So, detecting and managing these bot activities are no longer that simple, and you’ll need the help of AI-driven bot management that can effectively detect the presence of bad bots, differentiating good bots from bad bots, and managing hostile bots accordingly on autopilot. Meaning, you can focus on your core business activities while DataDome will do its job in protecting your network. 



4. Interconnected Devices as Vulnerabilities –

There are now more than 10 billion actively connected IoT devices all over the world, a lot of them are not properly secured. 

There are many IoT devices in businesses that don’t have endpoint controls and even don’t have appropriate security policies, and they can be major security vulnerabilities. If, for instance, a hacker gains access to one IoT device that is connected to your network, then this compromised device can be a potential gateway for the hacker to access your whole system. 

With the number of these IoT devices, as well as other connected solutions (i.e. cloud software), it can be very difficult to perform the security measures consistently at a scale, which will translate into a bigger attack surface for hackers to exploit.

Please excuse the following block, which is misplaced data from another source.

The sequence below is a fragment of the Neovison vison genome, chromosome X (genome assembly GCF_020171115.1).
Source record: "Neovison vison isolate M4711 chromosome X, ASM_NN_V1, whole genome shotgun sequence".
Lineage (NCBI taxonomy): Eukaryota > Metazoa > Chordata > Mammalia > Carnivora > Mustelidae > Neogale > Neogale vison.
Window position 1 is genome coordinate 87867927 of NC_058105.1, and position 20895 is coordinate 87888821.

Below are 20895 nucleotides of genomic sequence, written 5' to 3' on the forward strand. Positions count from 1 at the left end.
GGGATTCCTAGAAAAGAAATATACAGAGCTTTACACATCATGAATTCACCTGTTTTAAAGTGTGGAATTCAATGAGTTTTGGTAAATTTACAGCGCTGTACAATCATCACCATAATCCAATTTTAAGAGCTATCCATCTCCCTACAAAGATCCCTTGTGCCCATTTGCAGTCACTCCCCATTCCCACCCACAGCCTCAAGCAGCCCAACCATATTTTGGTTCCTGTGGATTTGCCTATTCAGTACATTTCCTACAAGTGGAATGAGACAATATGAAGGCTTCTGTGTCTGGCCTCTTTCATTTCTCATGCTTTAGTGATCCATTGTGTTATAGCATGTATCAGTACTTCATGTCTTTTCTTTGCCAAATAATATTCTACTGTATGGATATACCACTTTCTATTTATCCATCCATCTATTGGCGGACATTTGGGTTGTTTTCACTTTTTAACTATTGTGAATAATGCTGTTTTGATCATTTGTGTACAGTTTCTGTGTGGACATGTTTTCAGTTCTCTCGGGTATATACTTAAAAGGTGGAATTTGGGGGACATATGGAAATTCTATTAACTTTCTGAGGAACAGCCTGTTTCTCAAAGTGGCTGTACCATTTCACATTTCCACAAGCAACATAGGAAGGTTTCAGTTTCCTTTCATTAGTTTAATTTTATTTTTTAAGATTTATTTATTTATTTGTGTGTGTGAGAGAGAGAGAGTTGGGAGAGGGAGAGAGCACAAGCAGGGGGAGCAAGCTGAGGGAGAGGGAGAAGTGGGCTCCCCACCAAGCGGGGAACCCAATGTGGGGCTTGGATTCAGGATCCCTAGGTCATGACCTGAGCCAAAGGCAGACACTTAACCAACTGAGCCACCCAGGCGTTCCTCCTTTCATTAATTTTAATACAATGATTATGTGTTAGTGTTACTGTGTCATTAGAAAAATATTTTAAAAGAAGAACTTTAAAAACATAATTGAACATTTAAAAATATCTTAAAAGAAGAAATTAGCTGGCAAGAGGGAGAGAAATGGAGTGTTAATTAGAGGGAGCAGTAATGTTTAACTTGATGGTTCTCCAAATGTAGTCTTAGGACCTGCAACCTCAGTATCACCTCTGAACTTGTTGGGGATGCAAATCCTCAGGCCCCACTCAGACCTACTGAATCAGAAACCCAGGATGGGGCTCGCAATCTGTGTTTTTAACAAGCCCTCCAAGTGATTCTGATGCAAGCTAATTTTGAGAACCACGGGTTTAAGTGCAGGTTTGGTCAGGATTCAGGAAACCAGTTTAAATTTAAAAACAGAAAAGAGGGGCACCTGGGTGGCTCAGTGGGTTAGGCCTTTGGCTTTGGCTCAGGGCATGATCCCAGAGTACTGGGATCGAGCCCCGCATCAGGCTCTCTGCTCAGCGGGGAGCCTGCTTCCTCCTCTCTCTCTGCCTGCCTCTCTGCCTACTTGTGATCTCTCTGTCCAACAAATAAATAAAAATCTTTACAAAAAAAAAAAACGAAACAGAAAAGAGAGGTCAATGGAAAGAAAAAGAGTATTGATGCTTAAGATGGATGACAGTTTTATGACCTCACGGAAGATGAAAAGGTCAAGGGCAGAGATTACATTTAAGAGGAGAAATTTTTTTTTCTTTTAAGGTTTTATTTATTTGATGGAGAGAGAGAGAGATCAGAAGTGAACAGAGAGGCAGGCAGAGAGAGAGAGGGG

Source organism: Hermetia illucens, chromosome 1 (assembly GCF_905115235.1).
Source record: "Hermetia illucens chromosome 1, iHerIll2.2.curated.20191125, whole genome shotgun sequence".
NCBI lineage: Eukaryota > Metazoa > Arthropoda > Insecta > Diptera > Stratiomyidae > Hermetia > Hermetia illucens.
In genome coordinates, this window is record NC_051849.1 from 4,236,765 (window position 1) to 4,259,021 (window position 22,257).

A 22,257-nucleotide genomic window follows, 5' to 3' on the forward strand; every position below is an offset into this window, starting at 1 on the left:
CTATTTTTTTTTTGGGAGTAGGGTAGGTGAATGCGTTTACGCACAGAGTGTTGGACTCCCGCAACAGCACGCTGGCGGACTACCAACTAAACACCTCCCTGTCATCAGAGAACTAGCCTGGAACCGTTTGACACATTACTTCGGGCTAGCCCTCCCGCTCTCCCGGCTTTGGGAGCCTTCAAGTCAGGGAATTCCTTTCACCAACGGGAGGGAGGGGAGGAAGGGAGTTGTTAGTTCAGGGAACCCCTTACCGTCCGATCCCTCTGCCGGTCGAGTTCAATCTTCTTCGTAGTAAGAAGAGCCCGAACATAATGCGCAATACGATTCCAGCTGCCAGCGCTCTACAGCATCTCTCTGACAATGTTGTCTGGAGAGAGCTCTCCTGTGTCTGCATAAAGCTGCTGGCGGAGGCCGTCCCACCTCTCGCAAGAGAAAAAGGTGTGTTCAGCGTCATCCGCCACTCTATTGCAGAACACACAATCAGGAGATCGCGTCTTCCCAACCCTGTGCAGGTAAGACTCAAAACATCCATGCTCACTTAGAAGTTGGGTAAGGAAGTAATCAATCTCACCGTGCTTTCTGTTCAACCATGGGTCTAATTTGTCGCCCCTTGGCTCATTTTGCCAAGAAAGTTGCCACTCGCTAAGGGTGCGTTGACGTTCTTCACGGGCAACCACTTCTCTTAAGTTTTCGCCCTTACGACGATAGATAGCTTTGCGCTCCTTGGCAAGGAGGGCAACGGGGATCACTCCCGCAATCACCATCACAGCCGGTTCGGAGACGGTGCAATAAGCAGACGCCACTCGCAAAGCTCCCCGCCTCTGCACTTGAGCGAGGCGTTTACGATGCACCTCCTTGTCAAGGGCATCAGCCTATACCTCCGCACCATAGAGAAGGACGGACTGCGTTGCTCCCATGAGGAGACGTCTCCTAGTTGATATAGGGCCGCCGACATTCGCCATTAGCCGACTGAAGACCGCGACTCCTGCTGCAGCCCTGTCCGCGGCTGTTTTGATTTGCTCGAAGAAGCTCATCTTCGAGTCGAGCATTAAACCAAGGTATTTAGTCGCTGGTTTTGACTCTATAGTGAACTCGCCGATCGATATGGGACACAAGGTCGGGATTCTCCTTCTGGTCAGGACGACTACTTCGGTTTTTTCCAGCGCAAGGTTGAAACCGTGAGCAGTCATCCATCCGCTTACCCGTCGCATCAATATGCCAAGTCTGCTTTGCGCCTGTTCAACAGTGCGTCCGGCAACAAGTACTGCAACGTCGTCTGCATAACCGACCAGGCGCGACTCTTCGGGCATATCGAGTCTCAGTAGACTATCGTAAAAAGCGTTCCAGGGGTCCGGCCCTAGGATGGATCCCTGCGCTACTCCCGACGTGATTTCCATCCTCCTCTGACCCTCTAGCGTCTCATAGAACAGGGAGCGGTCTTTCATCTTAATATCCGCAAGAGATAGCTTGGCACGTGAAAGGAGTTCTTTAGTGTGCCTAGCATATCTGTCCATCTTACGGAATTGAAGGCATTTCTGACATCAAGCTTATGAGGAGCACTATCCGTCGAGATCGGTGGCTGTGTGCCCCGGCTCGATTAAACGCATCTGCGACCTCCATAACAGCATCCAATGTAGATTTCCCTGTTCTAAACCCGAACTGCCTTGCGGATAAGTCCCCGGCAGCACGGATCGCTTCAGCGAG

How the business can manage this complexity can be one of, if not the most important factor determining the success of business security. Implementing security best practices everywhere, all the time is simply a necessity. 



5. Insider Threats –

Don’t forget that cybersecurity threats can come from inside your company. Your own employees, partners, vendors, and any other parties with access to your corporate data and physical server are potential threats. 

These people with internal access, for example, might leak confidential data they are authorized to access, whether deliberately (with malicious intent) or accidentally.